2) Tell me your name and your job title. And tell me again when we have finished talking. When you’re meeting new doctors and therapists every week it’s easy to forget who’s who. I’m embarrassed to say I’ve left appointments having sat in a room with someone for over an hour, not knowing who I’ve been talking to. And spent a whole 90 minutes discussing Orange’s epilepsy with someone I thought was a neurologist, who turned out to be a paediatrician. You might not know that appointment letters don’t always tell me the name or job title of who we’re due to see and therefore it’s somewhat of a mystery.

3) Smile, take a breath and start your sentence with a friendly ‘hello’. Yes, even if you’re sat on the phone all day in a broom cupboard. If you are answering the phone to patients or their parents/carers, or if you are greeting them at reception, it is quite likely you are dealing with someone who is either anxious or ill or both. You are the crucial link between us, the patient and/or carer, and the professionals who we need to see. I need to trust that you will treat us and our notes with discretion and efficiency, and if you are rude or dismissive it can leave us feeling desperate.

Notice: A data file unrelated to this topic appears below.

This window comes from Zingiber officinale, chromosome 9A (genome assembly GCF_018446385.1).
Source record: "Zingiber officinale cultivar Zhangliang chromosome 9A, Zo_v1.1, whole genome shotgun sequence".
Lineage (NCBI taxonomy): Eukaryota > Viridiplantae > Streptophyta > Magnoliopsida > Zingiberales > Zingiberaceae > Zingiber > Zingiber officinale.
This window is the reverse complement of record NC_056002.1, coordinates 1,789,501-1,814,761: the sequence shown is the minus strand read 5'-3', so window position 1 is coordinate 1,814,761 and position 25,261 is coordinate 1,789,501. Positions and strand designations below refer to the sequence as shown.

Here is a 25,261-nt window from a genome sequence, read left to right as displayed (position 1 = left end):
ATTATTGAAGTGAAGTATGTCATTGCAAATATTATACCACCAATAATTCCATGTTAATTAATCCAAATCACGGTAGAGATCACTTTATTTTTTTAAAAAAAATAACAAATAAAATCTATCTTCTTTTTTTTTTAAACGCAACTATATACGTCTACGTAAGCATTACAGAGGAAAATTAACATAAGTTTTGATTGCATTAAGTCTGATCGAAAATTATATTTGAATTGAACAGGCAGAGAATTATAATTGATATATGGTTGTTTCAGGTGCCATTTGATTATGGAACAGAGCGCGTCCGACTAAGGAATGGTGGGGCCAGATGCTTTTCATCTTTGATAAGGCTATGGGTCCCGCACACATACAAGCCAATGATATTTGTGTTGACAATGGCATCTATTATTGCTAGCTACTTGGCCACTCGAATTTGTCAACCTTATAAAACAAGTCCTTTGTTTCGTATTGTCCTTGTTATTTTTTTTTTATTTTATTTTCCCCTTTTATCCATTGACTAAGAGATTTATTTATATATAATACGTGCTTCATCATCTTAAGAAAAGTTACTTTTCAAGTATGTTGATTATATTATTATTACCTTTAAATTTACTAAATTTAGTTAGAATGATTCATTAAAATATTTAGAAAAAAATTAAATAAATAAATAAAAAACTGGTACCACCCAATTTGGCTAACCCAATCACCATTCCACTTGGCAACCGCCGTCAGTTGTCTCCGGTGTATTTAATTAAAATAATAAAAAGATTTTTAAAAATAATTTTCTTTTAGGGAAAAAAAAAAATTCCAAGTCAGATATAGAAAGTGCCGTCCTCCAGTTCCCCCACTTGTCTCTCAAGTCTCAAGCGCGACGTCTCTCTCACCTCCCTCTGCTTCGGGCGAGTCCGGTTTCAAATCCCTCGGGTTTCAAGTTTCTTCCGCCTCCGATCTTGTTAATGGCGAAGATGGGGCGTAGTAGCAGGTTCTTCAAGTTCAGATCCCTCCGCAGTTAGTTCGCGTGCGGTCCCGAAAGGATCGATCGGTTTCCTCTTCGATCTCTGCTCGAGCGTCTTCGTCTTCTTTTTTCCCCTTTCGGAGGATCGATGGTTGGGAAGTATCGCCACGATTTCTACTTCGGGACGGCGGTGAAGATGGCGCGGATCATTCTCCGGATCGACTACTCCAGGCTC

I could say more. But for now, I’d be really, really chuffed if more NHS receptionists and phone operatives would take on board just these three things. And to the audiologist who berated me over the phone for failing to attend Orange’s hearing test, because he was in the High Dependency Unit having seizures that caused him to stop breathing, perhaps you’d like to read them twice 😉

Thank you. Tomorrow, let’s change something.

 

Rare Disease Day 2013

Today marks World Rare Disease Day. What started off as a small and fairly academic affair is becoming an annual global event but like so many of these ‘Days’, it’s one that passed me by until just this year. It it’s rare, why should I care? It won’t happen to us, right…?

Before Orange, it hadn’t really occurred to me that there is so much that we still don’t know about disease and disorders of the body and mind. There are thousands upon thousands of conditions that are so rare that many of them have no cure and no name. There are so many rare conditions that while each condition itself may only affect a handful of people worldwide, the number of people affected by rare conditions is so much higher than you might think. Over 30 million people in Europe are affected by a rare condition of some sort, many of them with no clear diagnosis.